RPS bushfire planner, Duncan Scott-Lawson on bushfire planning in the new era of risk
As we prepare to evaluate one of the worst fire seasons on record in the Bushfire Royal Commission, Australians are asking the question: what we can do better to save properties?
Some people will argue that more prescribed burning should have been undertaken. Others will say more aerial bombing could have made the difference.
It’s a complicated question. But if we are serious about answering it, I believe that we need to fundamentally rethink our 'set and forget' approach to evaluating bushfire risk at the wildland urban interface.
My experience with bushfires is twofold. On the one hand, I’m a certified bushfire planner. My job is all about assessing the vulnerability of new developments and determining measures to reduce fire risk.
I’m also a volunteer firefighter with more than 18 years of work in government fire combat agencies.
I’ve seen what happens to properties that aren’t prepared. I know the devastating consequences of burns that evolve beyond human influence – as was the case so many times throughout the 2019/20 season.
In completing bushfire risk assessments, my focus is always on what is known about a development at the time of construction–the types of materials used, the separation between built structures and bushland, the access provided for emergency services and the type and density of local vegetation.
But there’s a problem. These assessments are a one-off exercise that happen at a single point in time. If we review the vulnerability of a development built today 20 years from now, the results are unlikely to be the same. Post-construction, fire risk becomes an unknown quantity.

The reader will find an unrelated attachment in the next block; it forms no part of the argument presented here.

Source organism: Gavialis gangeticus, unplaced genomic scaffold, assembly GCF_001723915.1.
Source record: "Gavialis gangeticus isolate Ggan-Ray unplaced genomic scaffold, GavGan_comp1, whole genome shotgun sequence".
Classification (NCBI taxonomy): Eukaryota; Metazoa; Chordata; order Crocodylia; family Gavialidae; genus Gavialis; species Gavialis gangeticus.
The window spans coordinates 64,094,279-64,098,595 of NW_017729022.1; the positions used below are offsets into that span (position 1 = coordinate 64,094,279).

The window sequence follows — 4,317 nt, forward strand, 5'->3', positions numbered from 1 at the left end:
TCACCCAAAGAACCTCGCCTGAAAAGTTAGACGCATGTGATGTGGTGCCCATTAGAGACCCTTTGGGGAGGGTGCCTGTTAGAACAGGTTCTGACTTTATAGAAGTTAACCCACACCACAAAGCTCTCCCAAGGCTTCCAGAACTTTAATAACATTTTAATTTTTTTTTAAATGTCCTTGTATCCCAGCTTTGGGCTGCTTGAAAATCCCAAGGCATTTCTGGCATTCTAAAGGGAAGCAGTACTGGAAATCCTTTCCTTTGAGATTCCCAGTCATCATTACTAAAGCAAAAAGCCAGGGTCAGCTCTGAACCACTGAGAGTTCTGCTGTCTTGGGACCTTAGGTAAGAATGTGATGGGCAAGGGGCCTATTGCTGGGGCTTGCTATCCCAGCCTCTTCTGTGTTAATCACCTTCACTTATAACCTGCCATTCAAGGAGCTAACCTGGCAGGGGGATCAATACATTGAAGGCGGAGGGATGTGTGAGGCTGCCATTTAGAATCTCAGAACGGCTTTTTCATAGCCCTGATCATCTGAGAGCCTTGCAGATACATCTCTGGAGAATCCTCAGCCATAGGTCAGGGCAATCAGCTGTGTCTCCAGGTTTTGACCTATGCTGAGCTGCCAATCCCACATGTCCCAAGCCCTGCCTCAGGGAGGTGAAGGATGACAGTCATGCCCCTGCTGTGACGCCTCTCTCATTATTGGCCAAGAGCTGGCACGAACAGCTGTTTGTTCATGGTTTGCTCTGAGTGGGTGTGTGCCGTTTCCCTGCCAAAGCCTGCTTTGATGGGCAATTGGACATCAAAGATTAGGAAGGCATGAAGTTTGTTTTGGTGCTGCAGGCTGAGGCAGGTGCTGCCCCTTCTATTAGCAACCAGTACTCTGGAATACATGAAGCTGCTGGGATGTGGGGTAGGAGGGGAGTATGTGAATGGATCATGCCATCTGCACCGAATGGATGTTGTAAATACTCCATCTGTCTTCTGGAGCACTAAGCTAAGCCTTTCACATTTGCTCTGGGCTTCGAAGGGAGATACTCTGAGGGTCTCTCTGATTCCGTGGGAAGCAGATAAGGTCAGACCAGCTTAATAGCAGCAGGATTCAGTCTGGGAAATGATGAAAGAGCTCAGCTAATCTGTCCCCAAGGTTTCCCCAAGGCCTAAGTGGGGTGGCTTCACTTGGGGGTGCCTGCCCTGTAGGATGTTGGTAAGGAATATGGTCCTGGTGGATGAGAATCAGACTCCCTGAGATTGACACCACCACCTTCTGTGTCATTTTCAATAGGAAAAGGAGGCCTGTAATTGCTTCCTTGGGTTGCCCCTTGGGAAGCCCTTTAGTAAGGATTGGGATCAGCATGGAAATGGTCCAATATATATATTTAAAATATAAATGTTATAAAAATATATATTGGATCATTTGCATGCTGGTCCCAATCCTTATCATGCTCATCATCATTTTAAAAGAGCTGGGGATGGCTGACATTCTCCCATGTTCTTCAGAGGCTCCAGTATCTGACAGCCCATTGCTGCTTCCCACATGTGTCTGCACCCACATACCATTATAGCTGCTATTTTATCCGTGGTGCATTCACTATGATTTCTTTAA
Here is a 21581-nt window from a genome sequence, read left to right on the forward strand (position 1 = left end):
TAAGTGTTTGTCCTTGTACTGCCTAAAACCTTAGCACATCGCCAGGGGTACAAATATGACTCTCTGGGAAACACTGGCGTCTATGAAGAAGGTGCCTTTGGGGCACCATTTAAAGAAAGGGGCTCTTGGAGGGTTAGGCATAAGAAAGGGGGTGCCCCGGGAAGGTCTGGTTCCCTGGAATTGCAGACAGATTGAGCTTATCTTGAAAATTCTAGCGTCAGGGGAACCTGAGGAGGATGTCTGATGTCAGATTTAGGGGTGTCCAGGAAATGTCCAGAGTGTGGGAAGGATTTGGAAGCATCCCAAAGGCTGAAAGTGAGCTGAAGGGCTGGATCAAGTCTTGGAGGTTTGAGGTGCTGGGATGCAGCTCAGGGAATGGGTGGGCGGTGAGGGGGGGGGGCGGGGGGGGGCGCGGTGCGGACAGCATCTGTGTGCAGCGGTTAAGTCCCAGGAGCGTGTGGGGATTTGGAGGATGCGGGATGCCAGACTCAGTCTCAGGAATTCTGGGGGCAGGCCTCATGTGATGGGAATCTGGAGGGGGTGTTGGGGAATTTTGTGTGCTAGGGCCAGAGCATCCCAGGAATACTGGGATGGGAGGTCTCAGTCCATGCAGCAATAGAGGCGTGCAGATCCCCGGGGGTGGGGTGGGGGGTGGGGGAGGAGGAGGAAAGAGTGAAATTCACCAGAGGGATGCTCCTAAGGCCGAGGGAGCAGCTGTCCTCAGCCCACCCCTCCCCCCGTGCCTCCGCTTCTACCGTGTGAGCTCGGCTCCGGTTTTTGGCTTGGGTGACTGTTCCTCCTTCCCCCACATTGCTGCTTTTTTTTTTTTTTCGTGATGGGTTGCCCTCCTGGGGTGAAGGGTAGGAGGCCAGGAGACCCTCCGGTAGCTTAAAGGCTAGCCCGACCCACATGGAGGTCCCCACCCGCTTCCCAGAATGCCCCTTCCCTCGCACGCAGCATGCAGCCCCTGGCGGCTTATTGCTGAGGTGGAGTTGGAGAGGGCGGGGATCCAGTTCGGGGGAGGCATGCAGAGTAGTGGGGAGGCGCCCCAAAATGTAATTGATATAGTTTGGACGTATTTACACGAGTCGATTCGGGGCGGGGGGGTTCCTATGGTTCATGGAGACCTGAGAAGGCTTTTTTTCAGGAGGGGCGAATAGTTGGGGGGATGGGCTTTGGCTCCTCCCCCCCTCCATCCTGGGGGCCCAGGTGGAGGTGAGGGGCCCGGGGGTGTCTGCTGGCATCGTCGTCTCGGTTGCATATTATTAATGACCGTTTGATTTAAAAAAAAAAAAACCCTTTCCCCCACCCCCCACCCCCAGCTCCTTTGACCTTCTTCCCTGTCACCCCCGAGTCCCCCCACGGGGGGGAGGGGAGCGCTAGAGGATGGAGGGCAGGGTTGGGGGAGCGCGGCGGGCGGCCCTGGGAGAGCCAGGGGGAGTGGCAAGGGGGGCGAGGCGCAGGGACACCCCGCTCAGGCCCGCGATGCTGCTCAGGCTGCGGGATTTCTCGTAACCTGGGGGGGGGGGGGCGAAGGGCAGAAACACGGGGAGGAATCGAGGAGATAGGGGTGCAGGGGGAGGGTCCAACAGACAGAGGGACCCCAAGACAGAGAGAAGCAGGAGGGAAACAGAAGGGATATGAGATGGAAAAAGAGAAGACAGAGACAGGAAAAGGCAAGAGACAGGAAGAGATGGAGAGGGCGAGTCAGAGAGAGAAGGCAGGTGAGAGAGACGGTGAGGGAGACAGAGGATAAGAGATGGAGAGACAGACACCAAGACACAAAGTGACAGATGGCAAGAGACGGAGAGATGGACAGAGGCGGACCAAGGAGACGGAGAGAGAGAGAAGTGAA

People make changes to their properties that make them more vulnerable to fire. Seemingly innocuous ‘improvements’ such as the addition of gardens or a timber deck can significantly reduce a building’s ability to withstand fire and ember attack.
The surrounding environment is also in a constant state of flux. A few good seasons of rain can build up a thick understory of scrub that spills into the prescribed separation spaces between buildings and bushland – the areas we call Asset Protection Zones (APZs). Before long, the separation is reduced below the minimums we specify for safety.
A significant proportion of the homes lost each year were built long before modern bushfire assessment and planning was common practice. These homes may not have APZs in place at all. They are not built to modern bushfire construction standards. Slope and surrounding vegetation conditions may have never been in their favour.
Most concerningly, we have no baseline upon which to evaluate their risk. They pre-date the evidence-based scrutiny we apply to their more recently constructed counterparts.
Evidence tells us that well-prepared properties–those with adequate APZ separations, the right types of landscaping and construction etc–are far more likely to survive a bushfire. They also provide fire-fighting agencies with a better baseline from which to defend.
Rather than treating bushfire risk assessment and management as a ‘set and forget’ exercise that happens only when a new building is planned, we need to redefine it as an iterative process of regular review. We need to apply bushfire planning and protection principles not just to the buildings being built now, but to all developments at the wildland urban interface (WUI).
If information is power in times of crisis, data should be of primary concern to us as we seek to improve the way we manage disaster risks and responses.
By identifying which communities are most at risk–either because they have never been subjected to the protection measures we demand of new development, or where resilience has reduced over time–I believe that we can build a safer relationship between our buildings and the bush.
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